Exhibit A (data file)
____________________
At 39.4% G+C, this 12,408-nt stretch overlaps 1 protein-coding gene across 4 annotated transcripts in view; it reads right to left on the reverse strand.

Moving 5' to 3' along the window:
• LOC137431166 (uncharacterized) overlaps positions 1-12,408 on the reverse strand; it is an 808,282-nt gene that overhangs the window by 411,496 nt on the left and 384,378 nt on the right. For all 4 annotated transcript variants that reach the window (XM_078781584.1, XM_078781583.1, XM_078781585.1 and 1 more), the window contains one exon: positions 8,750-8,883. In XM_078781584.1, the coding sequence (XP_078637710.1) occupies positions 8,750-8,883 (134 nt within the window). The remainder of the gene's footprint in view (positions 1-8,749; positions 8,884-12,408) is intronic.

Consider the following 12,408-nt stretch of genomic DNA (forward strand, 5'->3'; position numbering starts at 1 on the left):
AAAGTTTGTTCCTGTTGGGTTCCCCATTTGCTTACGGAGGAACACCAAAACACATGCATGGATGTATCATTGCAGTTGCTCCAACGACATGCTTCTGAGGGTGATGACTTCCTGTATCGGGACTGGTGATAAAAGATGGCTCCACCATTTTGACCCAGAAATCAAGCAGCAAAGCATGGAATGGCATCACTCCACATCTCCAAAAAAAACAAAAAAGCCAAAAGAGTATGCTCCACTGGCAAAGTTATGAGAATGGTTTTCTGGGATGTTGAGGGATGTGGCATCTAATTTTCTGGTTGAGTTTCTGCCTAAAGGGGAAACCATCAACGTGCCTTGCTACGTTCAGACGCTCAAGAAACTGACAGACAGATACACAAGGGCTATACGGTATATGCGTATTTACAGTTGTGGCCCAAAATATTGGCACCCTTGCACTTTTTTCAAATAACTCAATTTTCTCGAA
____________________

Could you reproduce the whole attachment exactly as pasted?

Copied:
At 39.4% G+C, this 12,408-nt stretch overlaps 1 protein-coding gene across 4 annotated transcripts in view; it reads right to left on the reverse strand.

Moving 5' to 3' along the window:
• LOC137431166 (uncharacterized) overlaps positions 1-12,408 on the reverse strand; it is an 808,282-nt gene that overhangs the window by 411,496 nt on the left and 384,378 nt on the right. For all 4 annotated transcript variants that reach the window (XM_078781584.1, XM_078781583.1, XM_078781585.1 and 1 more), the window contains one exon: positions 8,750-8,883. In XM_078781584.1, the coding sequence (XP_078637710.1) occupies positions 8,750-8,883 (134 nt within the window). The remainder of the gene's footprint in view (positions 1-8,749; positions 8,884-12,408) is intronic.

Consider the following 12,408-nt stretch of genomic DNA (forward strand, 5'->3'; position numbering starts at 1 on the left):
AAAGTTTGTTCCTGTTGGGTTCCCCATTTGCTTACGGAGGAACACCAAAACACATGCATGGATGTATCATTGCAGTTGCTCCAACGACATGCTTCTGAGGGTGATGACTTCCTGTATCGGGACTGGTGATAAAAGATGGCTCCACCATTTTGACCCAGAAATCAAGCAGCAAAGCATGGAATGGCATCACTCCACATCTCCAAAAAAAACAAAAAAGCCAAAAGAGTATGCTCCACTGGCAAAGTTATGAGAATGGTTTTCTGGGATGTTGAGGGATGTGGCATCTAATTTTCTGGTTGAGTTTCTGCCTAAAGGGGAAACCATCAACGTGCCTTGCTACGTTCAGACGCTCAAGAAACTGACAGACAGATACACAAGGGCTATACGGTATATGCGTATTTACAGTTGTGGCCCAAAATATTGGCACCCTTGCACTTTTTTCAAATAACTCAATTTTCTCGAA